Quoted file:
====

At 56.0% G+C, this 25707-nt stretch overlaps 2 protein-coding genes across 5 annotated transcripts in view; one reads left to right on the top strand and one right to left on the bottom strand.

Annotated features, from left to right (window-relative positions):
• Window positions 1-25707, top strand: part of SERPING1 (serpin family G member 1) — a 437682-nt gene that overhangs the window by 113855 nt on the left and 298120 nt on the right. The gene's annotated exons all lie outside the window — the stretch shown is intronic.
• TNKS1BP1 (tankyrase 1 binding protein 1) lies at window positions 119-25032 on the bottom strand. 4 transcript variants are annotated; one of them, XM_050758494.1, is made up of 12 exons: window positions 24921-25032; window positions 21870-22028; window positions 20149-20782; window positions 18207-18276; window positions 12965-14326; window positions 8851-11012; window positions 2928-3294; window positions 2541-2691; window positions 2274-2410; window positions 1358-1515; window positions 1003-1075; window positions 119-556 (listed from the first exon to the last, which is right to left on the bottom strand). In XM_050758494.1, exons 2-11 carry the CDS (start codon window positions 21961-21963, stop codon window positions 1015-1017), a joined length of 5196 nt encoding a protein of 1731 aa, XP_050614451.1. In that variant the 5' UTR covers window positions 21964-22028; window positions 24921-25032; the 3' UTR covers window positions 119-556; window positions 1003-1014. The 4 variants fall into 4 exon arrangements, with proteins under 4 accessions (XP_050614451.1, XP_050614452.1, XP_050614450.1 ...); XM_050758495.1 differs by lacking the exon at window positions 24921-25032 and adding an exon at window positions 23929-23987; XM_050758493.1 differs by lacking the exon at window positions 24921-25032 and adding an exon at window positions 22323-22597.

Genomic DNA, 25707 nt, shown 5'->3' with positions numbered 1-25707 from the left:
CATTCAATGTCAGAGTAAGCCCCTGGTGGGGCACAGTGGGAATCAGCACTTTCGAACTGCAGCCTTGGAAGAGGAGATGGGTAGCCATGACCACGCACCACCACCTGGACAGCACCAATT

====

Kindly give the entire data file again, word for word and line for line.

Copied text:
At 56.0% G+C, this 25707-nt stretch overlaps 2 protein-coding genes across 5 annotated transcripts in view; one reads left to right on the top strand and one right to left on the bottom strand.

Annotated features, from left to right (window-relative positions):
• Window positions 1-25707, top strand: part of SERPING1 (serpin family G member 1) — a 437682-nt gene that overhangs the window by 113855 nt on the left and 298120 nt on the right. The gene's annotated exons all lie outside the window — the stretch shown is intronic.
• TNKS1BP1 (tankyrase 1 binding protein 1) lies at window positions 119-25032 on the bottom strand. 4 transcript variants are annotated; one of them, XM_050758494.1, is made up of 12 exons: window positions 24921-25032; window positions 21870-22028; window positions 20149-20782; window positions 18207-18276; window positions 12965-14326; window positions 8851-11012; window positions 2928-3294; window positions 2541-2691; window positions 2274-2410; window positions 1358-1515; window positions 1003-1075; window positions 119-556 (listed from the first exon to the last, which is right to left on the bottom strand). In XM_050758494.1, exons 2-11 carry the CDS (start codon window positions 21961-21963, stop codon window positions 1015-1017), a joined length of 5196 nt encoding a protein of 1731 aa, XP_050614451.1. In that variant the 5' UTR covers window positions 21964-22028; window positions 24921-25032; the 3' UTR covers window positions 119-556; window positions 1003-1014. The 4 variants fall into 4 exon arrangements, with proteins under 4 accessions (XP_050614451.1, XP_050614452.1, XP_050614450.1 ...); XM_050758495.1 differs by lacking the exon at window positions 24921-25032 and adding an exon at window positions 23929-23987; XM_050758493.1 differs by lacking the exon at window positions 24921-25032 and adding an exon at window positions 22323-22597.

Genomic DNA, 25707 nt, shown 5'->3' with positions numbered 1-25707 from the left:
CATTCAATGTCAGAGTAAGCCCCTGGTGGGGCACAGTGGGAATCAGCACTTTCGAACTGCAGCCTTGGAAGAGGAGATGGGTAGCCATGACCACGCACCACCACCTGGACAGCACCAATT